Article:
Though I am alive, and thus your “contemporary”, I do not write CCM music. I want no part of CCM, and am convinced that no child of God should. Its unapologetic purpose is to try to combine light and darkness, the church and the world, which God forbids (II Cor. 6:14-18).

There are some who will argue that only the lyrics matter. Lyrics do matter. One of the issues I have with many CCM songs is their lyrics. Many are doctrinally incorrect, or they are so watered-down and generic that they could easily be sung to your friend or lover instead of to Jesus. This last type of song is known as a crossover song, first because it is such an amalgamation of Christian and pop that it “crosses over” both genres. Second, many pop artists have “crossed over” from CCM to pop music through songs like these.

There are a few CCM songs whose lyrics have nothing doctrinally wrong with them. Some CCM artists may even take a classic hymn like “Amazing Grace” or “At the Cross”, and set them to contemporary music. What about these? Are the lyrics the only consideration?

Without going into a detailed history and explanation of music theory, I will assert that musicians and fans alike know that music matters as well. The rhythms and harmonies that define styles and genres of music do so because of how they affect and influence our bodies and our souls. The same crowd who argues that music style should not even be considered tends to reject traditional, conservative Christian music because it doesn’t “move” or stimulate them enough. Music that primarily feeds the spirit will rarely appeal to the flesh. Lyrics are important, vitally so, but the music that we wed our lyrics to is also vitally important.

Every song, old and new, should be held up to the light of God’s Word. If it is not faithful to the Word and distinct from the world we should stay away from it.

God has always given His people “new songs” (Ps. 40:3; 33:3; 96;1; 98:1; 144:9; Isa. 42:10; Rev. 5:9). The problem is not new songs, but an old deceiver. We need to guard our music. It is to be filled with the Word of God and the Holy Spirit. It is to be a source of sound doctrine, spiritual teaching, and scriptural admonition (Eph. 5:19; Col. 3:16).

If we fill our hearts and minds with music that is weak and worldly, we are at great risk of becoming the same.

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Jan
20

The Scorner


A Self-Portrait

There was a period in my life when I was a scorner. I do not say that proudly. I say it with great sadness and shame. When I became a scorner, it didn’t happen overnight, and most people who knew me probably had no idea; but my parents knew. My Sunday school teacher knew. My youth pastor probably knew. My close friends knew. My younger siblings definitely knew.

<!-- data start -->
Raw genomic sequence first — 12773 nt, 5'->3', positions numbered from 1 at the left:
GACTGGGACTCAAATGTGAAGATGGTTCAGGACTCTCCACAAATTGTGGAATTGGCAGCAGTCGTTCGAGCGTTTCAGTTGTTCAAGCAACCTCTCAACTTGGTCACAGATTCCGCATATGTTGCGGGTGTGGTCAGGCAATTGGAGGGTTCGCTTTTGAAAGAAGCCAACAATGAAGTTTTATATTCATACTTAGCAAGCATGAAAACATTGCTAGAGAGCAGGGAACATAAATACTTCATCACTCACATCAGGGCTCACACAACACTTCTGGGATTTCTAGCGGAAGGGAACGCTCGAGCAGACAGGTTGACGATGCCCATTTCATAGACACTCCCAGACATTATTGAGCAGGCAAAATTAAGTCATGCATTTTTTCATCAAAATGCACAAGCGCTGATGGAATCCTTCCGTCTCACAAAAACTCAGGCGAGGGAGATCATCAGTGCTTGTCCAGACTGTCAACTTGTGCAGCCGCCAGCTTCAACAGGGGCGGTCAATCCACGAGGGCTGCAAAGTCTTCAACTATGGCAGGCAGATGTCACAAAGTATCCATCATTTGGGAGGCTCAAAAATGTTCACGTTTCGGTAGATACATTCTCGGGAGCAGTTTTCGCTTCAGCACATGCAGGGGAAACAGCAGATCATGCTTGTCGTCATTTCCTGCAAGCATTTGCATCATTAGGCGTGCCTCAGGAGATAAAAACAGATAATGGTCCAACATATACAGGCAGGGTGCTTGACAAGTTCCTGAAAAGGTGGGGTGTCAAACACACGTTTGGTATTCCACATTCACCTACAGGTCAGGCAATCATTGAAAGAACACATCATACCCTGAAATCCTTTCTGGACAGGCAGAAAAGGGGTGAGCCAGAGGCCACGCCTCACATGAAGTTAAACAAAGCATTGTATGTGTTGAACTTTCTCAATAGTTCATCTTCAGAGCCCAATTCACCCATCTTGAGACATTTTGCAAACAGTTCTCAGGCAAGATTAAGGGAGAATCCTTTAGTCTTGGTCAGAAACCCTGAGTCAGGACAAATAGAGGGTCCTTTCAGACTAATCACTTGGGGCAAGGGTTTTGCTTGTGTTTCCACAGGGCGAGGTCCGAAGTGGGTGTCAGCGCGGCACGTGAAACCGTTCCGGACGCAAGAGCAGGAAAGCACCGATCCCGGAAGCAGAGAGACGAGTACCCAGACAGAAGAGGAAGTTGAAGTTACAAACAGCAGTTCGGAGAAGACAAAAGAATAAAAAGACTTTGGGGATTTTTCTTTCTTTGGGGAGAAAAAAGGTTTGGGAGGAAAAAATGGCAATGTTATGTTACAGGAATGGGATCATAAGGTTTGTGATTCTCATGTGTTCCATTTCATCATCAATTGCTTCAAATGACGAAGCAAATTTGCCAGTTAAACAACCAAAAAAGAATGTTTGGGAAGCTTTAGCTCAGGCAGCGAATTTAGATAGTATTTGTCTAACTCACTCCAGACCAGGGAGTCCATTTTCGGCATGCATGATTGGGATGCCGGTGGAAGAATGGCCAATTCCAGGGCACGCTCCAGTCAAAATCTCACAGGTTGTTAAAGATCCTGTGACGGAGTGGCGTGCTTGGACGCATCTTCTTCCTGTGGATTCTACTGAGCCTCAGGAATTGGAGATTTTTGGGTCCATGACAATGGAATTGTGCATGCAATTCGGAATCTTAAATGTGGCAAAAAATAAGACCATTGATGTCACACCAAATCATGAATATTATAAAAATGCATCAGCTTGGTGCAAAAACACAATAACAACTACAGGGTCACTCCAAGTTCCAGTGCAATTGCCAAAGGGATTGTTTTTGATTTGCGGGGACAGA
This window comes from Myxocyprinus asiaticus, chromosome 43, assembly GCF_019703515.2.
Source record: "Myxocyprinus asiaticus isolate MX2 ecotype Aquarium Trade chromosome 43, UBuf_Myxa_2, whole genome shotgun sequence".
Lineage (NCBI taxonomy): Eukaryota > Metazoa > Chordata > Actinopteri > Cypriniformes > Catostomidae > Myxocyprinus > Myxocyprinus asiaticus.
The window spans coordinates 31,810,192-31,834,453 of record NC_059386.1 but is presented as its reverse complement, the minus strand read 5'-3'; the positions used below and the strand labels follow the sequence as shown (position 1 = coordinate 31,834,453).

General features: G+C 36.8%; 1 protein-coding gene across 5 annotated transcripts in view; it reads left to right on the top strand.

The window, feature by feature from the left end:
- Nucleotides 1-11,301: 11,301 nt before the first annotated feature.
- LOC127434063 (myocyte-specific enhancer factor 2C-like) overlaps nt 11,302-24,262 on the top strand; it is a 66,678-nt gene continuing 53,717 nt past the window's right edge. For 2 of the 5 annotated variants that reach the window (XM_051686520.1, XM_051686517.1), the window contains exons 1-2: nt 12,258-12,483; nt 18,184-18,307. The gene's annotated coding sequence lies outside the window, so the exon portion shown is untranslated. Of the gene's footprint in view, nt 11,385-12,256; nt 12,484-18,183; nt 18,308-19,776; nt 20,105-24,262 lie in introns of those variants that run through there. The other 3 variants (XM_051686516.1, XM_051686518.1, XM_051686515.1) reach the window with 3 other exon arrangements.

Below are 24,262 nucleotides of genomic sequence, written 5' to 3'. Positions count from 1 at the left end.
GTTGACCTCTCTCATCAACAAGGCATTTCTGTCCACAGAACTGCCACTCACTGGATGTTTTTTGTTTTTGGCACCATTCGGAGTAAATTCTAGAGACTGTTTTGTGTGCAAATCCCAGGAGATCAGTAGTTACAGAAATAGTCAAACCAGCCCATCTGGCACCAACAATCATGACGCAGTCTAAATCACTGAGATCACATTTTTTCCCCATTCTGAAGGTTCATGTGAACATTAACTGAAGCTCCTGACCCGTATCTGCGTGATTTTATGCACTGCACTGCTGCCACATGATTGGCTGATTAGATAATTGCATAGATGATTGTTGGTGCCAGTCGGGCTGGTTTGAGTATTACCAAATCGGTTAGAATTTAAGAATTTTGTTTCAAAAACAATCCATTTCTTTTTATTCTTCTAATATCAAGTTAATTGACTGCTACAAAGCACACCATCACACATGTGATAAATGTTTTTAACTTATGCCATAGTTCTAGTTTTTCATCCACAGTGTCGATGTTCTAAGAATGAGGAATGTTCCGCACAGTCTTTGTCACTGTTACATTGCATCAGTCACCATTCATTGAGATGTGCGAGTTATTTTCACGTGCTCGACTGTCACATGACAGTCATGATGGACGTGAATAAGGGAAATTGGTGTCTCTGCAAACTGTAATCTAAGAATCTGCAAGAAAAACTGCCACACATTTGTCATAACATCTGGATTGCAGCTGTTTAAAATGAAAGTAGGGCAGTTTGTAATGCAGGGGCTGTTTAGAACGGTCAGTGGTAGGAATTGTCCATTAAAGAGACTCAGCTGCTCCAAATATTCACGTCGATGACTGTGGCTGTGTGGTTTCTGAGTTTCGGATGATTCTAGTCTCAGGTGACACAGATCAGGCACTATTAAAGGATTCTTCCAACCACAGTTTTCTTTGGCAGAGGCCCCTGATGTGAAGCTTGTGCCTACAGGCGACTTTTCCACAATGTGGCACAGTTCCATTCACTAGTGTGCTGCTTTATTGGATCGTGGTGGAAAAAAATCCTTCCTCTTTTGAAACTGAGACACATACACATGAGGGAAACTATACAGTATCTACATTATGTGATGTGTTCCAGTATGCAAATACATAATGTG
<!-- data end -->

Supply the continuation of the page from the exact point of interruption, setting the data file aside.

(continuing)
I could make a list of excuses a mile long, but the truth is that I came to a point in my life that I decided I wanted to do what I wanted to do, and I didn’t want anyone to tell me anything different. I didn’t want anyone trying to offer me counsel, or logic, or correction, and I certainly didn’t want them to use the Bible to tell me why my decisions might be unwise.

I am thankful that this period in my life wasn’t lengthy, but I regret that it ever happened at all. I cannot think of one positive thing that happened as a result of my attitude, and it grieves me greatly to think of the many negative things that happened because of it.

I am thankful for parents who kept telling me the truth, kept praying for my spiritual welfare, and who were willing to forgive me when I finally “came to myself”. I am thankful that the Lord was faithful to continue to put people in my path who were willing to confront me, to correct me, and to be concerned for me even when I “scorned” them for it.

When I look back to that time, I thought I was doing what would make me “happy”, and yet I remember those days as some of my most unhappy. I was angry a lot. I felt guilty a lot (and rightfully so). I was selfish and miserable.

If I could encourage one person, young or old, to avoid that path entirely, or to get off of it if they’re on it, then sharing these thoughts will not be in vain.

God has nothing good to say about the scorner, but I am thankful that He can forgive and change even a hard heart. The key to the scorner changing is a willingness to humble themselves, repent of their sin, and allow God to change their heart toward Him, toward themselves, and toward others.

A Scriptural Portrait

A scorner, according to the Bible, is someone who is full of pride, and who uses mocking and shame to justify themselves, and to manipulate and try to control those who correct or rebuke them. The person they scorn may be someone who verbally reproves them, or it may simply be someone whose life and actions are a silent reproof to them.

God says that the scorner hates the one who reproves them (Pro. 9:8; 15:12). They refuse to hear rebuke, correction, or counsel (Pro. 13:1). They are the ultimate rebel. They have decided that they are the final authority in their lives, and anyone who challenges or contradicts them becomes the object of their scorn. They are angry and proud of their anger (Pro. 21:24).

They feel no shame for their own actions, but they seek to bring shame on those who would reprove them (Pro. 9:7). They delight in their scorning, and in the damage they do to those they hold in contempt. (Pro. 1:22)